Dryad to Ducking
(Dry"ad) n. [L. dryas, pl. dryades, Gr. pl. fr. oak, tree. See Tree.] (Class. Myth.) A wood
nymph; a nymph whose life was bound up with that of her tree.
(||Dry*an"dra) n. [NL. Named after J. Dryander.] (Bot.) A genus of shrubs growing in Australia,
having beautiful, hard, dry, evergreen leaves.
(||Dry"as) n.; pl. Dryades [L. See Dryad.] (Class. Myth.) A dryad.
(Dry"-beat`) v. t. To beat severely. Shak.
(Dry"-boned`) a. Having dry bones, or bones without flesh.
(Dry" dock`) (Naut.) See under Dock.
(Dry"er) n. See Drier. Sir W. Temple.
(Dry"-eyed`) a. Not having tears in the eyes.
(Dry"-fist`ed) a. Niggardly.
(Dry"foot) n. The scent of the game, as far as it can be traced. [Obs.] Shak.
(Dry" goods`) A commercial name for textile fabrics, cottons, woolens, linen, silks, laces, etc.,
in distinction from groceries. [U.S.]
1. Adapted or tending to exhaust moisture; as, a drying wind or day; a drying room.
2. Having the quality of rapidly becoming dry.
Drying oil, an oil which, either naturally or after boiling with oxide of lead, absorbs oxygen from the air
and dries up rapidly. Drying oils are used as the bases of many paints and varnishes.
(Dry"ly), adv. In a dry manner; not succulently; without interest; without sympathy; coldly.
(Dry"ness), n. The state of being dry. See Dry.
(Dry" nurse`) A nurse who attends and feeds a child by hand; in distinction from a wet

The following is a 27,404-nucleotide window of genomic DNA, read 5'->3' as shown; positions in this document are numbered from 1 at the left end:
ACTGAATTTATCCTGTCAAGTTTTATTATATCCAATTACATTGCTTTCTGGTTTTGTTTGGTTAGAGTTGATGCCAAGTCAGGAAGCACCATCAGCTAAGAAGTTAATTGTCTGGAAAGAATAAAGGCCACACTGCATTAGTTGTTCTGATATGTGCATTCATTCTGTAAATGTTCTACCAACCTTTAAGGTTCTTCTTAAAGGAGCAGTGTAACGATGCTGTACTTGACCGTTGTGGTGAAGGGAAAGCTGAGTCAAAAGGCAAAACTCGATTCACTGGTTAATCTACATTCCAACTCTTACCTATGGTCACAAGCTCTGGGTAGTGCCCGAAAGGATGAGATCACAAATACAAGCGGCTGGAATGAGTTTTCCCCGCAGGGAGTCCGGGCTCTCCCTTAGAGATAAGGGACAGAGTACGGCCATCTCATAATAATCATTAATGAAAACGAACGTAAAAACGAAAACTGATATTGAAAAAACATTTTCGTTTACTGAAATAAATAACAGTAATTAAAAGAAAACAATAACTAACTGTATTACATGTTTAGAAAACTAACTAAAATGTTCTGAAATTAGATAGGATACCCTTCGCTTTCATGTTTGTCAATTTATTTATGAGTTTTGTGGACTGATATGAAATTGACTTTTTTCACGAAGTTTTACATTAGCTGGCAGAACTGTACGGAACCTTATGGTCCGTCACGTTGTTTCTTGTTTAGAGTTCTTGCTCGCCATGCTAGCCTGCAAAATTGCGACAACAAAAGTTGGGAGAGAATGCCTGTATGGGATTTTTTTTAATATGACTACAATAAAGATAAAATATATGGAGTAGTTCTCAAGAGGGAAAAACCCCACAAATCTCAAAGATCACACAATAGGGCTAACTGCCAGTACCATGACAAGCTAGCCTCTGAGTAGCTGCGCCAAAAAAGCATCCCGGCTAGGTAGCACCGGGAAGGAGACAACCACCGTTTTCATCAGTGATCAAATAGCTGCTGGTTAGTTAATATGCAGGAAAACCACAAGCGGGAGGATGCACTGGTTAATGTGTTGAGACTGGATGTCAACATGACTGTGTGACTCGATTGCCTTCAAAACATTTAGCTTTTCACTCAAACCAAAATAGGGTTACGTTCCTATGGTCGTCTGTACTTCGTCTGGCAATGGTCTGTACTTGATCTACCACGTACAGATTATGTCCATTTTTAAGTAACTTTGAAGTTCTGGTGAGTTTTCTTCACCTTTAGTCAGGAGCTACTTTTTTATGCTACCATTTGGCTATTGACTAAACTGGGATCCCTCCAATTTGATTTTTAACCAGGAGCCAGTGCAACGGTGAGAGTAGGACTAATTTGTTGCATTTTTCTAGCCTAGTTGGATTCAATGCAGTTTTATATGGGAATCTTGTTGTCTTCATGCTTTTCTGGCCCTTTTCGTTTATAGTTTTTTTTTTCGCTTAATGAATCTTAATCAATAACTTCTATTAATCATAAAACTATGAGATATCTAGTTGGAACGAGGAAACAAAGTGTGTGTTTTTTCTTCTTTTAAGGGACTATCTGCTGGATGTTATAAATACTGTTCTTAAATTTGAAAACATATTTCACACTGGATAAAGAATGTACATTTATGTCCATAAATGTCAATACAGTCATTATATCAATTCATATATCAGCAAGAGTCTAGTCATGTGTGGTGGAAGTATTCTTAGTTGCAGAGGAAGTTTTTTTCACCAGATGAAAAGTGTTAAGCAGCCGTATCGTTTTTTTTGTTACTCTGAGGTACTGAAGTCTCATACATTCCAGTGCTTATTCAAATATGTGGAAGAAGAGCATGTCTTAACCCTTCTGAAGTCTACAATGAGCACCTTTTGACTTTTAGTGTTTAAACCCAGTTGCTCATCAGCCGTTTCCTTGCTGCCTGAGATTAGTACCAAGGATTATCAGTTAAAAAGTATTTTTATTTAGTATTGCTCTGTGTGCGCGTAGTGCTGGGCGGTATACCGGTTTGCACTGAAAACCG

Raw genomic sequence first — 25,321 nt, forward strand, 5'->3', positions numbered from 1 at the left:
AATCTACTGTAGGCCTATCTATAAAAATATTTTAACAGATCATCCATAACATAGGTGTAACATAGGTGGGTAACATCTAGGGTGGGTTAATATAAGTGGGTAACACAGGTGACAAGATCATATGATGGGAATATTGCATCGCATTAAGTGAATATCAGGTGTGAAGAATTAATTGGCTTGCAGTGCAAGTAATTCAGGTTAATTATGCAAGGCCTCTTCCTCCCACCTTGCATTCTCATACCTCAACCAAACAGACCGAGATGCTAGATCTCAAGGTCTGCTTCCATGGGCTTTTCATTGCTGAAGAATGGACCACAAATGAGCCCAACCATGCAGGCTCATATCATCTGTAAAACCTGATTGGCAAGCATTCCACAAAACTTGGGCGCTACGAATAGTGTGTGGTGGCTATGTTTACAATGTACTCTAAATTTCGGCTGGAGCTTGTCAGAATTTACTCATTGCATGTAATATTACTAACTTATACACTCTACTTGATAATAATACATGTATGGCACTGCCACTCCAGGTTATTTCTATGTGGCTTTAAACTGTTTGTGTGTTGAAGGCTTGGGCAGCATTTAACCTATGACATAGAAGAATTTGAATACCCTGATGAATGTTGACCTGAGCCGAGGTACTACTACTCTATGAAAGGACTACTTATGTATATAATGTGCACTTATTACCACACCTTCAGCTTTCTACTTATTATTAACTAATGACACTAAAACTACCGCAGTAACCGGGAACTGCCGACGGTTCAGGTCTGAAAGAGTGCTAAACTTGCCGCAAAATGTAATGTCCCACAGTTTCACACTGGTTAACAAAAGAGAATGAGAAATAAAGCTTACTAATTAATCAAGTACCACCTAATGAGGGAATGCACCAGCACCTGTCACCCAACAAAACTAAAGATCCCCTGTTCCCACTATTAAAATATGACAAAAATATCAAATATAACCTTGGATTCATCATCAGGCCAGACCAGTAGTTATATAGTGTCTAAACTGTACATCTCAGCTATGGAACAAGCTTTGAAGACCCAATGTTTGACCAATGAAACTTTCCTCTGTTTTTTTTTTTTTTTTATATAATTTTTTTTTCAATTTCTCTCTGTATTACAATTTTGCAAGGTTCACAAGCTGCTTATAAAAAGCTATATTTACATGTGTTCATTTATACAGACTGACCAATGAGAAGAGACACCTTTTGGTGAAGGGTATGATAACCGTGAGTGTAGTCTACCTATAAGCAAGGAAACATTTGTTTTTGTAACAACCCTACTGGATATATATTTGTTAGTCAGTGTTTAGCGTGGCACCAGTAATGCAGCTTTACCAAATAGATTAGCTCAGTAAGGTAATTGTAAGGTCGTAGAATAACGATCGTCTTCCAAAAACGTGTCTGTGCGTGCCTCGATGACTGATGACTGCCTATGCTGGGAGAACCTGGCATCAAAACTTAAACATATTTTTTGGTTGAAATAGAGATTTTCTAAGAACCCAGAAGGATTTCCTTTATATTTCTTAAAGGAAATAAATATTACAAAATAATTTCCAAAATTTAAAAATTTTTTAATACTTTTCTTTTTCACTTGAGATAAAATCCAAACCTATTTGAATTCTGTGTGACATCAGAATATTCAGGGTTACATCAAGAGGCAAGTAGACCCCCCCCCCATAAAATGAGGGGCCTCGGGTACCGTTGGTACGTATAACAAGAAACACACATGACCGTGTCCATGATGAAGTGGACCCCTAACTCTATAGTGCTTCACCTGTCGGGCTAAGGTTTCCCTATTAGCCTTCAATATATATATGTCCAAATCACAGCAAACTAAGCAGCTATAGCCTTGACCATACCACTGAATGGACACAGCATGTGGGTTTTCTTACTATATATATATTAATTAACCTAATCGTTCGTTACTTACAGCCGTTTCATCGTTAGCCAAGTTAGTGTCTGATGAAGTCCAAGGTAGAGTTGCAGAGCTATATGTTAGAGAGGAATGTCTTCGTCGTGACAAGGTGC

nurse, who suckles it.
(Dry"nurse`), v. t. To feed, attend, and bring up without the breast. Hudibras.
(||Dry`o*bal"a*nops) n. [NL., fr. Gr. dry^s oak + ba`lanos acorn + 'o`psis appearance.
The fruit remotely resembles an acorn in its cup.] (Bot.) The genus to which belongs the single species
D. Camphora, a lofty resinous tree of Borneo and Sumatra, yielding Borneo camphor and camphor oil.
(Dry"-rub`) v. t. [imp. & p. p. Dry-rubbed ; p. pr. & vb. n. Dry-rubbing.] To rub and cleanse
without wetting. Dodsley.
(Dry"salt`er) n. A dealer in salted or dried meats, pickles, sauces, etc., and in the materials
used in pickling, salting, and preserving various kinds of food Hence drysalters usually sell a number of
saline substances and miscellaneous drugs. Brande & C.
(Dry"salt`er*y) n. The articles kept by a drysalter; also, the business of a drysalter.
(Dry"-shod`) a. Without wetting the feet.